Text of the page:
Wednesday | April 16, 2003
Tim Robbins at the National Press Club
Actor Tim Robbins spoke at the National Press Club in Washington yesterday, the topic being the drama at the Hall of Fame, where its Reaganite director cancelled a celebration of the movie classic Bull Durham because actress Susan Sarandon opposed the war.
Salon reprints Robbins' speech.
In the 19 months since 9/11 we have seen our democracy compromised by fear and hatred. Basic inalienable rights, due process, the sanctity of the home have been quickly compromised in a climate of fear. A unified American public has grown bitterly divided and a world population that had profound sympathy and support for us has grown contemptuous and distrustful, viewing us as we once viewed the Soviet Union, as a rogue state.
This past weekend Susan and I and the three kids went to Florida for a family reunion of sorts. Amidst the alcohol and the dancing, sugar-rushing children there was, of course, talk of the war. The most frightening thing about the weekend was the amount of times we were thanked for speaking out against the war because that individual speaking thought it unsafe to do so in their own community in their own life. "Keep talking. I haven't been able to open my mouth."
A relative tells me that a history teacher tells his 11-year-old son, my nephew, that Susan Sarandon is endangering the troops by her opposition to the war. Another teacher in a different school asks our niece if we were coming to the school play. "They're not welcome here," said the molder of young minds. Another relative tells me of a school board decision to cancel a civics event that was proposing to have a moment of silence for those who have died in the war because the students were including dead Iraqi civilians in their silent prayer. A teacher in another nephew's school is fired for wearing a T-shirt with a peace sign on it. And a friend of the family tells of listening to the radio down South as the talk radio host calls for the murder of a prominent antiwar activist.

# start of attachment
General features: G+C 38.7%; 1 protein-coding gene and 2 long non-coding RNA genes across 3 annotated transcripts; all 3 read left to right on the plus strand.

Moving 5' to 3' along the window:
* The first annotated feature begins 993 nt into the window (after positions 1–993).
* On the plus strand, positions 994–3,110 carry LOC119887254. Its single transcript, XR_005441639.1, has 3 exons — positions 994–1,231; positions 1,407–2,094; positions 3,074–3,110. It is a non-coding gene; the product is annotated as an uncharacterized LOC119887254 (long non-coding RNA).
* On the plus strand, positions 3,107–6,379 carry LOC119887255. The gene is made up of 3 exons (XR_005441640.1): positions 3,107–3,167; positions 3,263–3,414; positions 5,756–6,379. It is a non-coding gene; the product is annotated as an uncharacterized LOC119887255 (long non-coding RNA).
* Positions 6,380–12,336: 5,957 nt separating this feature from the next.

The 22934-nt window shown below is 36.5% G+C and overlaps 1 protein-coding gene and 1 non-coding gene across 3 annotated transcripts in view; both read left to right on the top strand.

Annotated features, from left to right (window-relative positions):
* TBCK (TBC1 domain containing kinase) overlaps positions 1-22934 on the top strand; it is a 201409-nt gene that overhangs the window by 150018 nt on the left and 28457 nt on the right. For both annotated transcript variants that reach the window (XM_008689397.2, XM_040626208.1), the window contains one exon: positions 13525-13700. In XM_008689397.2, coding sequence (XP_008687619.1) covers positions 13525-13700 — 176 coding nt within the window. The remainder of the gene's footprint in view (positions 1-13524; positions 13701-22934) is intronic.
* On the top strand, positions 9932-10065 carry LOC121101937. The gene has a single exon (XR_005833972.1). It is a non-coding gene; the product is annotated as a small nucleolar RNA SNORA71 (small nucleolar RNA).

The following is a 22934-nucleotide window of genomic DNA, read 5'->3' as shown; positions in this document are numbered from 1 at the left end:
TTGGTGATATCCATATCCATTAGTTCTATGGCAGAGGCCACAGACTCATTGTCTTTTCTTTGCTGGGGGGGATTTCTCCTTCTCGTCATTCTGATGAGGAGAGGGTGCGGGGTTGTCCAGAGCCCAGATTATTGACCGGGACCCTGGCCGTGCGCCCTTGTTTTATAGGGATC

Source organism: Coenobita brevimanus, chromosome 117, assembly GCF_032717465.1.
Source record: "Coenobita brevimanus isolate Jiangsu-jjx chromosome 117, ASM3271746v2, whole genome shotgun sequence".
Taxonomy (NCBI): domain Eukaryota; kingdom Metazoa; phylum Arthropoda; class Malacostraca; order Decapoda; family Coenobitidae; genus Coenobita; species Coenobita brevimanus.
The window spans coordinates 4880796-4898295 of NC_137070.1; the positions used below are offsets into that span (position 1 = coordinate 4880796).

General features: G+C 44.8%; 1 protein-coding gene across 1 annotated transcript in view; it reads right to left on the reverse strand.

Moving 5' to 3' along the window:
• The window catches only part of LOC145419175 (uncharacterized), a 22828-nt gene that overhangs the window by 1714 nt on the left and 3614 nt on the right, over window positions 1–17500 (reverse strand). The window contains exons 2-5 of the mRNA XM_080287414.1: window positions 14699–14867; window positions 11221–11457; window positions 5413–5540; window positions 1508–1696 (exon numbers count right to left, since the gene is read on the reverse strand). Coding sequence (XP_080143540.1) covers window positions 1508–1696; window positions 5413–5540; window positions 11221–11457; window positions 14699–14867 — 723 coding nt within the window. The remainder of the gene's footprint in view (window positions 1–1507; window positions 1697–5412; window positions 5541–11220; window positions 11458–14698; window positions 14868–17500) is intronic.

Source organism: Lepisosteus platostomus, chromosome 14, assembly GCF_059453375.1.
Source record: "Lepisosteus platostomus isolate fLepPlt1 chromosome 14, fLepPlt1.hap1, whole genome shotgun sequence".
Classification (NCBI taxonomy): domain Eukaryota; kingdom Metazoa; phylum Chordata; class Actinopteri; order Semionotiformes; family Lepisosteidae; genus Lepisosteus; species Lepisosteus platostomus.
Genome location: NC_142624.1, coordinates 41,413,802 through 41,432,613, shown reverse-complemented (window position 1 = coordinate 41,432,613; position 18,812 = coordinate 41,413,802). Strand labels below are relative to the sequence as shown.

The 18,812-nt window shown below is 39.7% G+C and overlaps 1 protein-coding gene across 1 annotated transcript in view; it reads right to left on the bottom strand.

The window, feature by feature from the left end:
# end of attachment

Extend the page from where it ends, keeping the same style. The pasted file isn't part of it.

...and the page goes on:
Death threats have appeared on other prominent peaceniks' doorsteps for their views against the war. Relatives of ours have received threatening e-mails and phone calls. My 13-year-old boy, who has done nothing to anybody, has been embarrassed and humiliated by a sadistic creep who writes, or rather, scratches, his column with his fingers in the dirt. Susan and I have been listed as traitors, as supporters of Saddam, and various other epithets by the Aussie gossip rags masquerading as newspapers and by their "fair and balanced" electronic media cousins 19th Century Fox. Apologies to Gore Vidal. Two weeks ago, the United Way cancelled Susan's appearance at a conference on women's leadership and both of us last week were told that both we and the First Amendment were not welcome at the Baseball Hall of Fame. A famous rock and roller called me last week to thank me for speaking out against the war only to go on to tell me that he could not speak himself because he fears repercussions from Clear Channel. "They promote our concert appearances," he said. "They own most of the stations that play our music. I can't come out against this war."
There's more. This is good stuff.
Posted April 16, 2003 02:13 PM | Comments (121)